What is the problem?
In some communities there are a small number of highly problematic families that account for a disproportionate amount of anti-social behaviour. They are well known to many service providers and enforcement agencies. Some families have up to twenty different organisations involved with them.
The effect of their behaviour on communities cannot be under-estimated. Those living around these families often move home themselves if they can, many end up keeping their children indoors and changing their daily routines. Their behaviour corrodes community spirit and reduces a community’s capacity to deal with problems. These families can also have problems themselves – physical and mental health problems, domestic violence, substance misuse, poor basic and life skills. Children often have behavioural problems and are not regular school attendees.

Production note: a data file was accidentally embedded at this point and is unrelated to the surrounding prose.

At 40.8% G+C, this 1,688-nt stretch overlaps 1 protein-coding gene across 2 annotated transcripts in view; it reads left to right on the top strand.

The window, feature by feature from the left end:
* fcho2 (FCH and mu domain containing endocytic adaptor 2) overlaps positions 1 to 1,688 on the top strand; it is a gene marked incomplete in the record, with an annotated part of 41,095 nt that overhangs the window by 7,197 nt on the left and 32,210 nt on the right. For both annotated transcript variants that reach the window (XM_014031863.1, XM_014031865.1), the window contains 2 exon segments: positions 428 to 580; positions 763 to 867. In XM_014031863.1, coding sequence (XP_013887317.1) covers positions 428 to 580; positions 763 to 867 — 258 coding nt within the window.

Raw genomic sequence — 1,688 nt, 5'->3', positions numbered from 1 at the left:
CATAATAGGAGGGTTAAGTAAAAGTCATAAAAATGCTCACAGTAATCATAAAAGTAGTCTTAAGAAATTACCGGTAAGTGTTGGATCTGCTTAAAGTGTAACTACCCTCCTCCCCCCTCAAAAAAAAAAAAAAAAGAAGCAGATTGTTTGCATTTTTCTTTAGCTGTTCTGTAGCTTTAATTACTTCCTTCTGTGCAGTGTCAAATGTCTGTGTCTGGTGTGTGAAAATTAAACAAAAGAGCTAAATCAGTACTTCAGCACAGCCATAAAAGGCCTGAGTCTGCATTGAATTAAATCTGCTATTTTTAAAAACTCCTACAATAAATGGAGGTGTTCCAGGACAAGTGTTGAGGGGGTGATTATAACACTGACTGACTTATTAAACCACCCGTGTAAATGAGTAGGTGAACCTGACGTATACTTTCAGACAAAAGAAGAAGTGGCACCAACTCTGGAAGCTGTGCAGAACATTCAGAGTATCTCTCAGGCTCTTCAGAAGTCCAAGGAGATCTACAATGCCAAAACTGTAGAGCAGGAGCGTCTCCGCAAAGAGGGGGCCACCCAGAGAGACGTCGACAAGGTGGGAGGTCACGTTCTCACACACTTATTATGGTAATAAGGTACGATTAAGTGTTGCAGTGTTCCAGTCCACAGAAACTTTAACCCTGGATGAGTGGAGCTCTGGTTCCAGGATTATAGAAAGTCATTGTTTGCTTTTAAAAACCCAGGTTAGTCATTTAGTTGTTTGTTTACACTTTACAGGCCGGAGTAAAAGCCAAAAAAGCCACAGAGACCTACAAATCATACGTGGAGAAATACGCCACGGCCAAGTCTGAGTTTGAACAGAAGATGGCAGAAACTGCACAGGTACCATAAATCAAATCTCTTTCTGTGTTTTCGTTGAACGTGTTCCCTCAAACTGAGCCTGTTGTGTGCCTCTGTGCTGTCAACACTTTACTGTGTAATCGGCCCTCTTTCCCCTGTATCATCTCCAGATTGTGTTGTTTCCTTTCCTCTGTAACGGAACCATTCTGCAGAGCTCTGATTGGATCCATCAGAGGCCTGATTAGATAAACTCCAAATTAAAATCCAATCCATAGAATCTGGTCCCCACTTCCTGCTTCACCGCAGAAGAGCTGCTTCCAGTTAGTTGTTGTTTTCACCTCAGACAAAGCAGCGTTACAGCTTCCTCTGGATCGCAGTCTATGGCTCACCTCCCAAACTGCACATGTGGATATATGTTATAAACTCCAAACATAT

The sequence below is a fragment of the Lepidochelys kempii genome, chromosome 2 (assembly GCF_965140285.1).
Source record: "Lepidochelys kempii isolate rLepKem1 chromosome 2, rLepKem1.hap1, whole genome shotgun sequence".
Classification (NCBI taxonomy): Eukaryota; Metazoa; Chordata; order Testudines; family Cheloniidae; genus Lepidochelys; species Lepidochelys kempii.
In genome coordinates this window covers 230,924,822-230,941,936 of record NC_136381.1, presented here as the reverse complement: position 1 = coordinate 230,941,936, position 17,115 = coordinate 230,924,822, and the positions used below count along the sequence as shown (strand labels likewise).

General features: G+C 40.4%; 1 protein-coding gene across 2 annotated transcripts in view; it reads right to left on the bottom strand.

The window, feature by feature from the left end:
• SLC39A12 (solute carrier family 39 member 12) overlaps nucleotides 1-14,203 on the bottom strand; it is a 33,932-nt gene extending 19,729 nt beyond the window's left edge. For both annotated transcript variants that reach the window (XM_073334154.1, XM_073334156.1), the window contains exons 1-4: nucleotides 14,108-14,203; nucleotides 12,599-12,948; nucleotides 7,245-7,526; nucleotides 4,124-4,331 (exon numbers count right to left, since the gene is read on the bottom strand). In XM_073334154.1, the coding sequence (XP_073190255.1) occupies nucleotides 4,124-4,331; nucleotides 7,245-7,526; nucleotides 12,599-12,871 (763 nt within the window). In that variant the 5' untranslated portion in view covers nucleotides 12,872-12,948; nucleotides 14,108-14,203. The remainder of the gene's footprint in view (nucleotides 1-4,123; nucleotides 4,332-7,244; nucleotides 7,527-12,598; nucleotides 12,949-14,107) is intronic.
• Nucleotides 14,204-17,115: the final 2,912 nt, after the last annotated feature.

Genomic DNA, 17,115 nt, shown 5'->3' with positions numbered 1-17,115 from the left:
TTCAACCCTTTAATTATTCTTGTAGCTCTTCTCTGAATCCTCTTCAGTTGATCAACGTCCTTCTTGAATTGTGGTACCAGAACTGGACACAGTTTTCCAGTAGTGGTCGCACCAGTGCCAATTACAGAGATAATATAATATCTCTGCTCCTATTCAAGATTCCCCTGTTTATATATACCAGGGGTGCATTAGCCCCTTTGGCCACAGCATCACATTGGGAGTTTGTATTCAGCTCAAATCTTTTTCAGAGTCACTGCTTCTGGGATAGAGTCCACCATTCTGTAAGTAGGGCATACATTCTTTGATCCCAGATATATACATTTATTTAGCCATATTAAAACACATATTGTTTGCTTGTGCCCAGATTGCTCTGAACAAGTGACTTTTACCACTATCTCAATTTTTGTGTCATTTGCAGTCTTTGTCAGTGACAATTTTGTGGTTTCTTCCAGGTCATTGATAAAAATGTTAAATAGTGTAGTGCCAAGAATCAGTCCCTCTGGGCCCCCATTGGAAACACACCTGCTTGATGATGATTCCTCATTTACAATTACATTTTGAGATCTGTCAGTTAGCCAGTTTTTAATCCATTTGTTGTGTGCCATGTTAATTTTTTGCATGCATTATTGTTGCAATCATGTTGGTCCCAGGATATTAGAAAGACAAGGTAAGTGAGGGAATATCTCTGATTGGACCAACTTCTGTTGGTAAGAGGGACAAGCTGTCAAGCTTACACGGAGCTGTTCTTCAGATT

However, services struggle to resolve these cases. Lots of different agencies are usually involved with different family members (such as children’s services, education welfare, voluntary organisations, housing departments as well as the police and criminal justice agencies). While families need help and support, they may not want to engage, or reject the help, or are offered it as an option to take up if they choose. Enforcement action has been sometimes been threatened but is not followed through.
So despite months and years of intervention from agencies, they continue to damage themselves, their children and the community around them. Tackling problems in a way that meets both the needs of communities and of the families themselves is critical to resolving problems but these needs have sometimes been seen as mutually exclusive